March 24, 1996 in Sports

Kentucky, Final Four Reunited

Associated Press
 

The Kentucky Wildcats are right where most everyone figured they’d wind up - at the Final Four.

They can thank the defense for that.

No. 1 seed Kentucky put on a marvelous display in the first half Saturday, suffocating Tim Duncan while denying almost everything on the perimeter, in an 83-63 victory over Wake Forest in the Midwest Regional final.

“I think (if) we play that type of defense, we probably would have beaten anybody,” coach Rick Pitino said after the Wildcats (32-2) got back to the Final Four for the second time in four years and the 11th time in school history.

Their opponent in Saturday’s semifinals will be top-ranked Massachusetts (35-1), one of only two teams to beat Kentucky this season. The Minutemen advanced to the Final Four with an 86-62 victory over Georgetown.

Kentucky led Wake Forest 38-19 at halftime, but Pitino said his players were subdued because the tempo was not what the Wildcats wanted.

“They had just played one of the more remarkable halves that I’ve been around in seven years at Kentucky,” he said. “Then it was capped by the first 5 minutes of the second half. They were truly remarkable on defense.”

It really was stunning. Duncan, the All-American center, had only three shots in the first half. Every time he touched the ball, he was sandwiched by two defenders who forced him to pass or into a turnover.

When that happened, No. 2 seed Wake Forest wasn’t able to get many open looks. The Demon Deacons (26-6) finished the half with just four field goals, on 4-of-18 shooting.

“They did a great job,” said Duncan, who finished with 14 points - 10 from the foul line - and 16 rebounds. “They were very aggressive trapping. They didn’t give me any looks whatsoever.”

Walter McCarty and Mark Pope took turns guarding Duncan from behind. When Duncan would get the ball, Antoine Walker or another Kentucky forward would help.

“Usually, when those kinds of measures are taken, there’s a price to pay,” said Wake Forest coach Dave Odom. “We didn’t make them pay at the proper time.”

Wake Forest needed someone to produce from the perimeter. But by halftime, guard Rusty LaRue had four fouls and zero points on 0-for-3 shooting, and Ricky Peral had no shots. The only first-half 3-pointer came from Jerry Braswell.

The frustration boiled over for Odom, who was whistled for a technical foul late in the half. It was his first technical of the year.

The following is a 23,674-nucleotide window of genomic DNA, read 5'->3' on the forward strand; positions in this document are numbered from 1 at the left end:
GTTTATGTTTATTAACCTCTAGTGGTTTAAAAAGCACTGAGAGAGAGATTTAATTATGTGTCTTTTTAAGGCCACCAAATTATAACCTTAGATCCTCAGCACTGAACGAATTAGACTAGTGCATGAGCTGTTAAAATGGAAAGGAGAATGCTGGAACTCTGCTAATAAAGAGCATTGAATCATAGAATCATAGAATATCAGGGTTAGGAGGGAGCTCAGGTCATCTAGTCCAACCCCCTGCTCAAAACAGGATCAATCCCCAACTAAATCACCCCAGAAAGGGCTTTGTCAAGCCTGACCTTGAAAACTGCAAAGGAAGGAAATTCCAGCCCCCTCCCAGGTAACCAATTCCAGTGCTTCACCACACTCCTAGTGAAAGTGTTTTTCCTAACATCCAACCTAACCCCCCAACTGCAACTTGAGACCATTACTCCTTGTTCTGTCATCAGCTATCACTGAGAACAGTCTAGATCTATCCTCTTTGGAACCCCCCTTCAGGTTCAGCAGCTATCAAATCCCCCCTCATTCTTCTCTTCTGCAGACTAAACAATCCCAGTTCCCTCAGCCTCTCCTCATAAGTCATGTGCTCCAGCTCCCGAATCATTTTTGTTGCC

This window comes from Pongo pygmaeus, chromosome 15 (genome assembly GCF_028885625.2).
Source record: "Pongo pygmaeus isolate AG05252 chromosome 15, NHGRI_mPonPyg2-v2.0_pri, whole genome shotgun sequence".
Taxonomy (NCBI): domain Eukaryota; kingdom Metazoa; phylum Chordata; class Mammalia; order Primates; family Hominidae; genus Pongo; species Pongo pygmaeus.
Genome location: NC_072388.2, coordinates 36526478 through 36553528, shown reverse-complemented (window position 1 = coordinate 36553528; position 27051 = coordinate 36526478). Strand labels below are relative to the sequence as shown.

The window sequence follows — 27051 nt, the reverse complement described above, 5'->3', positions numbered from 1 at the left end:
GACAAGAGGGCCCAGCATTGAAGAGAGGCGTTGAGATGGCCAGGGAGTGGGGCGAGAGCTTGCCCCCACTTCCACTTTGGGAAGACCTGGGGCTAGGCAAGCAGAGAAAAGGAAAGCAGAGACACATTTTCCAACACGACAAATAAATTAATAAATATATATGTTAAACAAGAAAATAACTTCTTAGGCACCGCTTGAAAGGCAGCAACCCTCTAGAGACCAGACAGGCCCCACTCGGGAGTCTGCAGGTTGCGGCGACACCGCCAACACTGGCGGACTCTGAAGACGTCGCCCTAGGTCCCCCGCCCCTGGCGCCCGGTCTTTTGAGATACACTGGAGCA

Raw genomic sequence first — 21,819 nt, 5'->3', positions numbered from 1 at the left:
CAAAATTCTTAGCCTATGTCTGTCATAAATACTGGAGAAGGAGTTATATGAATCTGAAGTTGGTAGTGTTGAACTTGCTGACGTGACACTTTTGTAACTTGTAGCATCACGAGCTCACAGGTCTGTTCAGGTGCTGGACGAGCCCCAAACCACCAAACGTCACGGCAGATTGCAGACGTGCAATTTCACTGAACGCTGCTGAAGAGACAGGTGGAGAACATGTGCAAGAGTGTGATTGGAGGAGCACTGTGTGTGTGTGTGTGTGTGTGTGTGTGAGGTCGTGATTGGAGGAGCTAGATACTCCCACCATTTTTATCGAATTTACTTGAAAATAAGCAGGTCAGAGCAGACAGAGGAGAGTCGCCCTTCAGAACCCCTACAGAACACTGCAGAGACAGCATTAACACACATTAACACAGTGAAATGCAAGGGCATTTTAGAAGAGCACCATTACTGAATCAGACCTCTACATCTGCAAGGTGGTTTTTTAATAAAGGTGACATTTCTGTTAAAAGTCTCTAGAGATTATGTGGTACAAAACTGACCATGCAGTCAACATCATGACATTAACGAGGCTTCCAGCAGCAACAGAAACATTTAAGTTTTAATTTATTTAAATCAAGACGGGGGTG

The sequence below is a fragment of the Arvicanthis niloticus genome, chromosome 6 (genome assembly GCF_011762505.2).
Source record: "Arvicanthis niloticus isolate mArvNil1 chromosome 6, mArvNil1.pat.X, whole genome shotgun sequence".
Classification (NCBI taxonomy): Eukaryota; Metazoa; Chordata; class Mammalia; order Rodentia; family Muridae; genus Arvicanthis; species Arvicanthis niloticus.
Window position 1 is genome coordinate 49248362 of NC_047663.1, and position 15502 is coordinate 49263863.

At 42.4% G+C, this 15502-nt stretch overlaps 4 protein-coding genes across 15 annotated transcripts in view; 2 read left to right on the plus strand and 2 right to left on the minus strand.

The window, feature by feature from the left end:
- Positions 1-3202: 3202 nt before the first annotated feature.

In the first 7 minutes of the second half, Kentucky continued to roll. Tony Delk, who led the Wildcats with 25 points, had 3-pointers along with Derek Anderson and Jeff Sheppard as they took a 57-29 lead.

Then Wake Forest began to make a move. Taking advantage of turnovers and poor shooting by Kentucky, Duncan scored nine points - including his first field goal, with 12:01 remaining - and the Demon Deacons used five 3-pointers to outscore the Wildcats 26-9 to cut it to 66-55 with 4:18 to play. “A lesser team couldn’t do that,” Odom said.

But Kentucky, as it has throughout the tournament, had an answer.

Delk made a jumper to get the margin to 68-55. After Duncan made both ends of a one-and-one to again get Wake Forest within 11, Delk hit another jumper and then sank all three free throws after getting fouled on a 3-pointer.

That made the score 73-59 with 2:03 left.

“When they made their run, he got every call,” Pitino said of Delk. “I just have got so much confidence in him, I knew he’d come through for us.”

For the most part, the Demon Deacons got the kind of deliberate tempo that had helped them hold tournament opponents to an average of 57 points per game, but it didn’t matter. Kentucky shot 53 percent; Wake Forest’s opponents had all shot under 40 percent in the NCAAs.

The 20-point margin was nothing new for Kentucky. The Wildcats had won their previous three tournament games by an average of 31 points.

The 28.3-point tournament victory margin Kentucky takes into the Final Four is actually less than the 31-point margin the Wildcats had in advancing to the 1993 Final Four, when they lost to Michigan in the semifinals.

“They’re all over the place,” Duncan said. “That’s what will take them to the top.”

Kentucky 83, Wake Forest 63

Wake Forest (26-6) - Peral 3-5 5-5 13, Allen 3-6 1-1 7, Duncan 2-7 10-12 14, LaRue 1-4 0-0 3, Braswell 3-12 2-3 10, Goolsby 4-10 2-2 14, Amonett 0-2 0-0 0, Stringfellow 1-1 0-0 2, Wilson 0-0 0-0 0. Totals 17-47 20-23 63.

Kentucky (32-2) - Anderson 4-7 3-4 12, Walker 3-11 3-3 9, McCarty 3-4 3-4 10, Delk 9-13 3-3 25, Epps 3-6 6-6 12, Sheppard 3-4 0-1 7, Turner 0-0 0-0 0, Pope 1-4 0-0 2, Mercer 0-1 0-0 0, Edwards 1-2 2-2 4, Simmons 0-0 0-0 0, Mohammed 1-1 0-0 2. Totals 28-53 20-23 83.

Halftime-Kentucky 38, Wake Forest 19. 3-point goals-Wake Forest 9-23 (Goolsby 4-7, Peral 2-3, Braswell 2-6, LaRue 1-4, Allen 0-1, Amonett 0-2), Kentucky 7-11 (Delk 4-6, Anderson 1-1, McCarty 1-1, Sheppard 1-1, Walker 0-1, Epps 0-1). Fouled out-Peral. Rebounds-Wake Forest 35 (Duncan 16), Kentucky 24 (Walker 6). Assists-Wake Forest 11 (Duncan 6), Kentucky 22 (Epps 6). Total fouls-Wake Forest 20, Kentucky 21. Technical-Wake Forest bench. A-30,397.

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